I think the only reason KO is used so much is because it takes the minimum amount of time and games to get a result.

I also think that such surprise results are attractive to the sponsors as they may raise interest in the tournament. If you wanted to select the strongest team, why use a qualifier at all? You could just use the rating lists, which reflect a much wider sample of games and should be a better measure. Of course the sponsors might get maximum public interest at minimum cost by having the teams selected by public votes. :)

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 Post subject: Re: Nongshim cup starts.
Post #11 Posted: Wed Oct 12, 2011 5:09 pm 
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HermanHiddema wrote:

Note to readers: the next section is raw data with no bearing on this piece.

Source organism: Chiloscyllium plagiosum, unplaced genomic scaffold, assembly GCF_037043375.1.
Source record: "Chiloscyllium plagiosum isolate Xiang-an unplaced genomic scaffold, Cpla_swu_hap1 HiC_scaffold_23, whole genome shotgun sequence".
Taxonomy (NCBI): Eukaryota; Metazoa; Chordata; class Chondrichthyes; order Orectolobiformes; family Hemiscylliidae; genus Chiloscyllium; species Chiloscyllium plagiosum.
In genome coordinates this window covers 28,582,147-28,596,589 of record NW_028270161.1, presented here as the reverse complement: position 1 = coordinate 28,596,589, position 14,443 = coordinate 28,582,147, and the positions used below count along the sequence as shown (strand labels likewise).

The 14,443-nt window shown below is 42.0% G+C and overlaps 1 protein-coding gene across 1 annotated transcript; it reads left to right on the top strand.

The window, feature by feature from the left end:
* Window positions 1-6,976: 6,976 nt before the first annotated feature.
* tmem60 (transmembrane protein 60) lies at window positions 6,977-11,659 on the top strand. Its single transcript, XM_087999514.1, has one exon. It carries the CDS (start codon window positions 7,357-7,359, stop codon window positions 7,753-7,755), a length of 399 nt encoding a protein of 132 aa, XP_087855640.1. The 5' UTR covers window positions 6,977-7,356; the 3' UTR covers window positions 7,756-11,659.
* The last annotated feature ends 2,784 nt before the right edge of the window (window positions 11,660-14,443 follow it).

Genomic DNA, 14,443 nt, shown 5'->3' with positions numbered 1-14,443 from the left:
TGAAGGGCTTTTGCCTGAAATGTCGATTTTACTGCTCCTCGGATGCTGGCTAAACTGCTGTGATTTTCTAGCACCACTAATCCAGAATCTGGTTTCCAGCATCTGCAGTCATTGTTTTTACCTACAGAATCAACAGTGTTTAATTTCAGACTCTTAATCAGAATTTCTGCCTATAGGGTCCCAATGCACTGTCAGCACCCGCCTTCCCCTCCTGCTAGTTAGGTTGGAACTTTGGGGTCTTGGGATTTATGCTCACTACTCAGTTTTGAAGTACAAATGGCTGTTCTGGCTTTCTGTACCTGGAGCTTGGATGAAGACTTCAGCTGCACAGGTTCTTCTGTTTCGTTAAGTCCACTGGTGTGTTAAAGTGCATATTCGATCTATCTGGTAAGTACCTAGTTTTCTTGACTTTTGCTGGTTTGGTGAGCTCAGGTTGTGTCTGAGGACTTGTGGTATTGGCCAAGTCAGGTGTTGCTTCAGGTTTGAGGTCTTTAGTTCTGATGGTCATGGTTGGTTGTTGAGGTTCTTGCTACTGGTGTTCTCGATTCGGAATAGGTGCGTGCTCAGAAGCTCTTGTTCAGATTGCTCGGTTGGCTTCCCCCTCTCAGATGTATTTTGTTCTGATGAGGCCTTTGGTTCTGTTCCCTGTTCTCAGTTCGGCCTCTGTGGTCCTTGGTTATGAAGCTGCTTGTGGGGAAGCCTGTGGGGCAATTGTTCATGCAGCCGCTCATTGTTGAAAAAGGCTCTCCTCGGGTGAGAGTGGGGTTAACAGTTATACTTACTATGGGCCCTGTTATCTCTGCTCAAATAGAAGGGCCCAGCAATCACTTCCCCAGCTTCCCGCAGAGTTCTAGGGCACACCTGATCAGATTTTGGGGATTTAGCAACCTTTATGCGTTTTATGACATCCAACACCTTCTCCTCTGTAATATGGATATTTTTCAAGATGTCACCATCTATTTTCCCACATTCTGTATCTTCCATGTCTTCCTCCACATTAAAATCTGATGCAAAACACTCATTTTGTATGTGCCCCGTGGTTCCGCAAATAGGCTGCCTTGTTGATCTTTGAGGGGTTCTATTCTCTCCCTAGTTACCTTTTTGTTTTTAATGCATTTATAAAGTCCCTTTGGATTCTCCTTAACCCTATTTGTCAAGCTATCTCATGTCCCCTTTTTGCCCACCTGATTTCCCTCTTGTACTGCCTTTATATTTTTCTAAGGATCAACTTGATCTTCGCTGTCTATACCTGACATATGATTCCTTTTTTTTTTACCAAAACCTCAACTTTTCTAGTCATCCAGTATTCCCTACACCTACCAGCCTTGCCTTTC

Although it is very popular in top go competitions today, I think the knock-out format is a rather poor tool for selecting players. Even the very strongest players can make mistakes, and a single mistake can be fatal.

In this case An Kukhyun (2 dan) got into the team by defeating, in order, a 3 dan, a 1 dan, a 2 dan, and an 8 dan. Three of those are pretty much completely non-notable results.

Playing something more like Swiss or Round Robin, or even double/triple knock-out, would certainly result in a better, stronger selection of players.

E.g. with these 64 players, if you play a double-ko like system (Swiss style), after 6 rounds there will be one player on 6/6 and six players on 5/6. Have those six play one more round, and you're got four players selected (same number as the current system).

I think the only reason KO is used so much is because it takes the minimum amount of time and games to get a result.


if you are much stronger than your opponent you wont lose.
every player who wins KO have earned their right to be there.
your argument is like saying "send top 5 rated players to represent each country" which i strongly disagree.